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James Long
James Long

How To Sell House And Buy Another



Buying or selling a home is one of the biggest financial decisions an individual will ever make. Our real estate reporters and editors focus on educating consumers about this life-changing transaction and how to navigate the complex and ever-changing housing market. From finding an agent to closing and beyond, our goal is to help you feel confident that you're making the best, and smartest, real estate deal possible.




how to sell house and buy another


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In a perfect world, your next house would be ready and waiting as soon as you turn over the keys to your previous one. But of course, the world is not perfect, and the timing between selling one home and buying the next does not always line up the way you want it to. Take heart, though, because a little planning and working with a savvy real estate agent can help make both transactions run more smoothly.


Of course you want to get the best possible price on the sale of your home, and not to overpay for the next one. But consider the timing of the closing process as well when negotiating both deals. The closing date can be one of the most important details when negotiating a sale. The goal is to get both the buyer of your current home and the seller of your next home to agree to adjacent closings or any necessary contingencies. You can even arrange for back-to-back escrow, in which the proceeds from the sale go directly to the purchase of the new property.


Considering selling your house and using the profits to buy a new home? If you have the opportunity to sell first and buy later, you can eliminate several complications sellers face when buying and selling simultaneously.


Garrett Callahan is a freelance writer who writes on the ins-and-outs of buying the perfect home. For over six years, he has written extensively on travel, history, and culture, and he spent the past two years researching the home-buying process as a first-time homeowner. Based in Massachusetts, he is an admirer of historic homes and loves an old house with a good story.


Before putting your house on the market or committing to buying a new one, investigate the prices of houses in the areas where you'll be both selling and buying. In order to figure out how to sell high and buy low, you'll need a realistic idea of how much comparable houses are going for.


Also focus on whether the local real estate market is "hot" (favors sellers) or "cold" (favors buyers). Since you're both a buyer and a seller, you'll need to protect yourself in your weaker role while making the most of your stronger role.


When the market is cold, you're in a stronger position as a buyer than as a seller. You've got your pick of lots of houses for sale, at reasonable prices. But you might have trouble selling yours. To protect yourself, you might start by buying a second house, but then asking the seller to make your purchase contract contingent upon your selling your current home. A seller having a hard time finding a buyer is likely to accept this contingency, even though it means waiting for you to find a buyer. Be ready to give the seller plausible reasons why your home will likely sell quickly.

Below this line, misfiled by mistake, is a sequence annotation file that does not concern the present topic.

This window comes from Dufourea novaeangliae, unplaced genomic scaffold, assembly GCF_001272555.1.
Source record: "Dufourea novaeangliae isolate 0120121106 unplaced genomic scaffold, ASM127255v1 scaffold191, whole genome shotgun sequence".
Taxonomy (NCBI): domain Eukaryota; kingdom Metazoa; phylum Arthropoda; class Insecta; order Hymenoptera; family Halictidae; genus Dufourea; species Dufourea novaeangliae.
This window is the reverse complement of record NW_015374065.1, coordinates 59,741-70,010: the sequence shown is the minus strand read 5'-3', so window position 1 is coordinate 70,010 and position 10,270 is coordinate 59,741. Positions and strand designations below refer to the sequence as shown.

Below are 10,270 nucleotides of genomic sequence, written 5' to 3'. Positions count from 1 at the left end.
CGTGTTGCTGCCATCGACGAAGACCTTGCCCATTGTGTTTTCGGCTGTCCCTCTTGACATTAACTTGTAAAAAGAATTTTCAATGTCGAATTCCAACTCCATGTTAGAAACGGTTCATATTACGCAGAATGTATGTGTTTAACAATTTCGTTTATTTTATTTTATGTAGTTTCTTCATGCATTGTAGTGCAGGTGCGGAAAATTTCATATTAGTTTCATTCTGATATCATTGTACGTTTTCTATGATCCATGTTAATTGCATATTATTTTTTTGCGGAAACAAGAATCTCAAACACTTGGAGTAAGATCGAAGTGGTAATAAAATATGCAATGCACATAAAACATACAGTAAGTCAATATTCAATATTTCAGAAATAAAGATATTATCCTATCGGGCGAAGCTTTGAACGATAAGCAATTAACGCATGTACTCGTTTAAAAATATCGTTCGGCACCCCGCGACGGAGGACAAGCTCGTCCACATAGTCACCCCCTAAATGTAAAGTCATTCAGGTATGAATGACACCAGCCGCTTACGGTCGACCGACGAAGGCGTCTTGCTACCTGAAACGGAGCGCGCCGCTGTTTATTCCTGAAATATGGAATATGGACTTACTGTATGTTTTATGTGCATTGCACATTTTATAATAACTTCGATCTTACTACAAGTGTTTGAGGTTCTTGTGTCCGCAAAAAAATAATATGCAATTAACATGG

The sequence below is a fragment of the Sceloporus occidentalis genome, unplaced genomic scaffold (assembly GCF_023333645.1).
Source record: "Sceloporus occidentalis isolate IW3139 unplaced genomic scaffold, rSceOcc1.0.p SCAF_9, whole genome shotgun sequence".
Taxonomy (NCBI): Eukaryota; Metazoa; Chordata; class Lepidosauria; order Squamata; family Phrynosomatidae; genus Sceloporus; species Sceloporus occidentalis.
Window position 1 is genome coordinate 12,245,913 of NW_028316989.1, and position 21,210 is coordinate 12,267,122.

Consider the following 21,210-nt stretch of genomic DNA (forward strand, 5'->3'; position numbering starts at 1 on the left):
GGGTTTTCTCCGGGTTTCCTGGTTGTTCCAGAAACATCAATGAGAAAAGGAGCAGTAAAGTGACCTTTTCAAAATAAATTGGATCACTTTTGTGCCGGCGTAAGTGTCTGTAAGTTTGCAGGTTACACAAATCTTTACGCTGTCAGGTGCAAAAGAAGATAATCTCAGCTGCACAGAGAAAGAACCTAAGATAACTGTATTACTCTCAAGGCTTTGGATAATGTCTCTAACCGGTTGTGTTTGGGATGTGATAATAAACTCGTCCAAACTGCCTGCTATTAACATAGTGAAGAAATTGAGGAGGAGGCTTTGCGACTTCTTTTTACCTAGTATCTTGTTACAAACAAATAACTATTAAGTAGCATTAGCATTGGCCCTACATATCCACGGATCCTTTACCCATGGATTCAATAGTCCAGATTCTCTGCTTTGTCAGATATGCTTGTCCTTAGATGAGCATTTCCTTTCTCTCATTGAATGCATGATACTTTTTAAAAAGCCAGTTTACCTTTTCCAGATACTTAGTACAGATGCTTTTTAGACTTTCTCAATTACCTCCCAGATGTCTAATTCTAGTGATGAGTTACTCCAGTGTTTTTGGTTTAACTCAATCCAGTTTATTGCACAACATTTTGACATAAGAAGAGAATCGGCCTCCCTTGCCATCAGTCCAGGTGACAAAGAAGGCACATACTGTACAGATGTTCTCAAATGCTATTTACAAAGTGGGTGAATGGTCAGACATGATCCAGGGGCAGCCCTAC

In case no seller is willing to accept this contingency, however, at least make sure you can arrange financing. Talk to a mortgage broker about what you'll qualify for. Then be ready to act quickly to put your first home on the market after going ahead with buying a second one. There's a lot you can do ahead of time -- taking care of maintenance issues, going through files for the appliance manuals and other documents you'll give the buyer, choosing a real estate agent and possibly a home stager, and so forth.


If you can't swing such an arrangement, however, you can negotiate with your house's buyer to have the sale contract include a provision making the closing contingent on your finding and closing on a new house. Although few buyers will agree to an open-ended period, some will be so eager to buy your house that they'll agree to delay the closing until you close on a new house or until a certain number of days pass, whichever comes first. Also be sure to fully research the market before you sell, so that you'll be an efficient buyer, who is able to offer the right price on attractive terms.


What if you're unable to perfectly dovetail the sale of one house with the purchase of another? You could own no houses for a time, in which case you'll have money in the bank and will need a temporary place to live. Or you could own two houses at once. The following suggestions should help you deal with such juggling acts:


Point out that you need help for only a short period, and offer a competitive interest rate. Give the person making the loan a promissory note, secured by a second mortgage (deed of trust) on your new house. Try to arrange it so that no monthly payments are due until your first house sells. Be warned, however, that depending on your financial situation, institutional mortgage lenders may refuse to approve a loan where the down payment doesn't come from your own resources.